So I just recently re-watched The Mummy and The Mummy Returns with my roommate and it was quite the nostalgic experience. I went back to a time where I used to be obsessed with the Eqyptians. I read books about them, I talk with my grandma about her trips to Egypt, she showed me slides, and, most importantly, I watched The Mummy series. I loved the story of Imhotep and how the story was interesting and at the same time based on historical evidence. The people, the places, the times of the Pharaohs, it was all real and interesting. And it was all set in the era of the archeologist. And automated weapons. What could be better?

So, basic plot of both films. Rick O’Connell (Brendan Frasier) and Evelyn “Evy” O’Connell, (Rachel Weisz) (Yes, they get married in the second. They even have a child! Imagine that!) accompanied by her brother Johnathan, (John Hannah) awake a mummy named Imhotep (Arnold Vosloo). He was never meant to be awoken, because of his travesties against Seti I. He was given the Hom Dai, the worst of all curses that transfers over into the afterlife. He fooled around with Seti’s wife-to-be Anck Su Namun (Patricia Velasquez) and killed Seti I. This story is all explained and re-explained in the two movies.

So Evy awakes Imhotep and the whole rest of the movie Rick and Evy race around Egypt attempting to stop the creature. And thus does the first one end. What’s nice about the second one is that it picks up from a point later on, and now Evy and Rick have a kid in tow. Their little “bundle of fun” Alex (Freddie Boath) puts on the Bracelet of Anubis and awakens the Scorpion King (Dwayne “The Rock” Johnson) who will bring about the next apocalypse. Those are Ardeth Bay’s (Oded Fehr) words, not mine. So this movie is about Rick and Evy vs. Imhotep in their race to the lost oasis of Ahm Shere to stop/utilize the Scorpion King’s army.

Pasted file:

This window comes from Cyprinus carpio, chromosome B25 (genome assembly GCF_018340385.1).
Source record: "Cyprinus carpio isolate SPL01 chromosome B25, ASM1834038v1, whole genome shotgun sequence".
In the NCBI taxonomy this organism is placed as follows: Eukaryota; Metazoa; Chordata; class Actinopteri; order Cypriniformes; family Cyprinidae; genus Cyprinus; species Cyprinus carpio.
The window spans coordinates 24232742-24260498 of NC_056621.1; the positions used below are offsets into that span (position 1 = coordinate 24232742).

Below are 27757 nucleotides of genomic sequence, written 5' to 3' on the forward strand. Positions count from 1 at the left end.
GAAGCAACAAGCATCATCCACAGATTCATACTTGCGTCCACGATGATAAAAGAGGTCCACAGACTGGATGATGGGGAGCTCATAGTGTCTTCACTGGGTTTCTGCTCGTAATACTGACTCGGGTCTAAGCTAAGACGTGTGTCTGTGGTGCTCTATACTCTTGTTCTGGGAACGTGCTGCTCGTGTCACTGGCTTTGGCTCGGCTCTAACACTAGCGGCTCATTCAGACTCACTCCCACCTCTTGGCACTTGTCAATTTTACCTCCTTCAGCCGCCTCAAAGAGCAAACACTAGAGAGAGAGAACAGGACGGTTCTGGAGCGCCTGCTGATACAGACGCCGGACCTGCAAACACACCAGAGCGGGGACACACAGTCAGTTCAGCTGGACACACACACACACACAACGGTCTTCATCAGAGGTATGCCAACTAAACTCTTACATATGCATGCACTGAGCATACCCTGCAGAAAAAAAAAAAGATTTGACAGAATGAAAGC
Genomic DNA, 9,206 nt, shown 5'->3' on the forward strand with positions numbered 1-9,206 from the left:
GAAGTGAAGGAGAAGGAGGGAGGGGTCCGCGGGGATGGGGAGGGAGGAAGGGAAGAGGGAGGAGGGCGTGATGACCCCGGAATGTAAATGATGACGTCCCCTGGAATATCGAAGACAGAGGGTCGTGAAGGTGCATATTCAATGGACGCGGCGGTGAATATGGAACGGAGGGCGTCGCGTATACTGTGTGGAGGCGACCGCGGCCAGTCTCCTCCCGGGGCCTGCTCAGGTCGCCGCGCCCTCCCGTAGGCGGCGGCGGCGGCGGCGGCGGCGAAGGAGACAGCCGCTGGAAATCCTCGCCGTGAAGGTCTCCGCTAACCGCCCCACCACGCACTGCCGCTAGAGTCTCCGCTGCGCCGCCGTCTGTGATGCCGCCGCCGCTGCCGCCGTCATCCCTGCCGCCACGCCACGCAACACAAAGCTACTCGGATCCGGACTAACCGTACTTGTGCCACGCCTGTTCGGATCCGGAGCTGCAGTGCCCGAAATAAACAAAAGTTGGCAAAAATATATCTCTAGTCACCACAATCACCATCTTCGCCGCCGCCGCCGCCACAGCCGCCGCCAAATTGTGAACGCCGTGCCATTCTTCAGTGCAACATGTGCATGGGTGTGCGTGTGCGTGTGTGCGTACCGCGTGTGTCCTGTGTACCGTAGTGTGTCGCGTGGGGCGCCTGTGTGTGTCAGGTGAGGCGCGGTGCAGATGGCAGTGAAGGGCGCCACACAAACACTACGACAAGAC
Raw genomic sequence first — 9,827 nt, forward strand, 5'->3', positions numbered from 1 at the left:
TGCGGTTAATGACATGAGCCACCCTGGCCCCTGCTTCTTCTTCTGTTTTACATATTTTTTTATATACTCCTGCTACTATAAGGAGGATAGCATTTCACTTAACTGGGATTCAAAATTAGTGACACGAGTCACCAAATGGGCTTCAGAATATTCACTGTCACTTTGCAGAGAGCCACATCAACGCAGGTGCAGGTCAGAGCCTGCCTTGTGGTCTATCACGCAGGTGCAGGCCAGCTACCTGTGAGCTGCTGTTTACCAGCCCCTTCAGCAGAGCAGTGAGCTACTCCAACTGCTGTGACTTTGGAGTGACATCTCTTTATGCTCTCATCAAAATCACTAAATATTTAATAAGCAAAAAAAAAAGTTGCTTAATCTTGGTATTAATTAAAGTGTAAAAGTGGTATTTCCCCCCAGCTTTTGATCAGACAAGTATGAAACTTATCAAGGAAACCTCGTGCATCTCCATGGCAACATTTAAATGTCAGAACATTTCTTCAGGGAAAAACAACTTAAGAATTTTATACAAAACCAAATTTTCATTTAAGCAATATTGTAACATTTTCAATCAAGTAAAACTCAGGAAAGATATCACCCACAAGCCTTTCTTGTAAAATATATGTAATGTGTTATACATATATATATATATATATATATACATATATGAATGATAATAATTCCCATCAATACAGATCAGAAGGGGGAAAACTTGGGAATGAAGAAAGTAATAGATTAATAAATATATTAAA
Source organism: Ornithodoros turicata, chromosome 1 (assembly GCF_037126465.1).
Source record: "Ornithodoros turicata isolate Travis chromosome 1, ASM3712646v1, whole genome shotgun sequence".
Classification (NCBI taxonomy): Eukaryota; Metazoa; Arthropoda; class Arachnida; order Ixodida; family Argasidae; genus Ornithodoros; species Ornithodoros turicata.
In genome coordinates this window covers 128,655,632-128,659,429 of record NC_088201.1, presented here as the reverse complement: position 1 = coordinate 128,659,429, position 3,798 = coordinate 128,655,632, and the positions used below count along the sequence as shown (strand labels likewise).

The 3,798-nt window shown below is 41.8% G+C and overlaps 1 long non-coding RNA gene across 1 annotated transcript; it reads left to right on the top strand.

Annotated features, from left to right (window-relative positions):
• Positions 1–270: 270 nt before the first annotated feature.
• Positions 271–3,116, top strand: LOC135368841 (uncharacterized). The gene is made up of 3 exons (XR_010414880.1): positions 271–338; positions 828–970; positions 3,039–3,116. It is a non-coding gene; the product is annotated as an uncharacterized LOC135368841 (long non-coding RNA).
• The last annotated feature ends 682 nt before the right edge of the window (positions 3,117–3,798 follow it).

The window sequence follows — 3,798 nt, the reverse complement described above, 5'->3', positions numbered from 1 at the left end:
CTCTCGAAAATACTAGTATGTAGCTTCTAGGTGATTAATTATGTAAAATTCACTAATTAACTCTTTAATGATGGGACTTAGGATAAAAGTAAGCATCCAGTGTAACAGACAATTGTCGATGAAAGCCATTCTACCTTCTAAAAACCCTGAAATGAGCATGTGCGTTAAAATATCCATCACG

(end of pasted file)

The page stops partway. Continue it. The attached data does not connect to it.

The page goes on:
And these nice little action/adventure plots are what makes the movies. They’re not hard to follow, the keep up the suspense and action, and they’re academically infused with a bit of mythology and history. All based around the idea of a mummy coming back to life. Frightening, and at the same time mesmerizing.

I might be a little biased in my review because I grew up with the Mummy series, but these movies are quite fantastic. And no, I’m not including that hulking piece of garbage known as The Mummy: Tomb of the Dragon Emperor. That thing was awful. There’s no Rachel Weisz, the plot is rocky, there’s no Egyptian aspect to it, it’s just trash. If I had to do it, I would compare it to Indiana Jones and the Temple of Doom. Not as bad, but really detracted from the Indiana Jones series. But yes, The Mummy/Mummy Returns are quite fantastic in their scope. They use the history of the Pharaohs and the rituals of Egypt to spook and entertain. Setting it all in a early 1900’s era gives it that age of discovery and adventure around the world. And the use (?) of actual (?) locations really ties it all together. (I don’t know if it was filmed on location, but I do like all the pyramids.)

Brendan Frasier at his finest.

And the acting, quite frankly, is some of Brendan Frasier’s finest. He’s witty, but at the same time he can be serious. But I feel like that’s the way this movie was set up. It has the witty, corny lines (to a degree), but at the same time it has its serious parts and serious acting shines through. Rachel Weisz is always great (I can understand why she did resign for the Dragon Emperor) and John Hannah (although Scottish) does quite a good English accent. Probably not the point, but you can only see a little Scottish that pops through throughout the films. Oded Fehr is amazing and does a great job as an Egyptian Medjai. Kevin J. O’Connor always makes me laugh as Beni in The Mummy and whenever Rick O’Connell deals with him is great. I really appreciated Patricia Velasquez’s acting in the second Mummy as Anck Su Namun, trying to pretend to be a reincarnated version of herself. And the list goes on with cameos and small supporting roles that are all quite great.

So if you haven’t already seen these films, check them out. They’re worth the watch and are great for their entertainment value and scope in what they deal with. A definite 8.9 out of 10.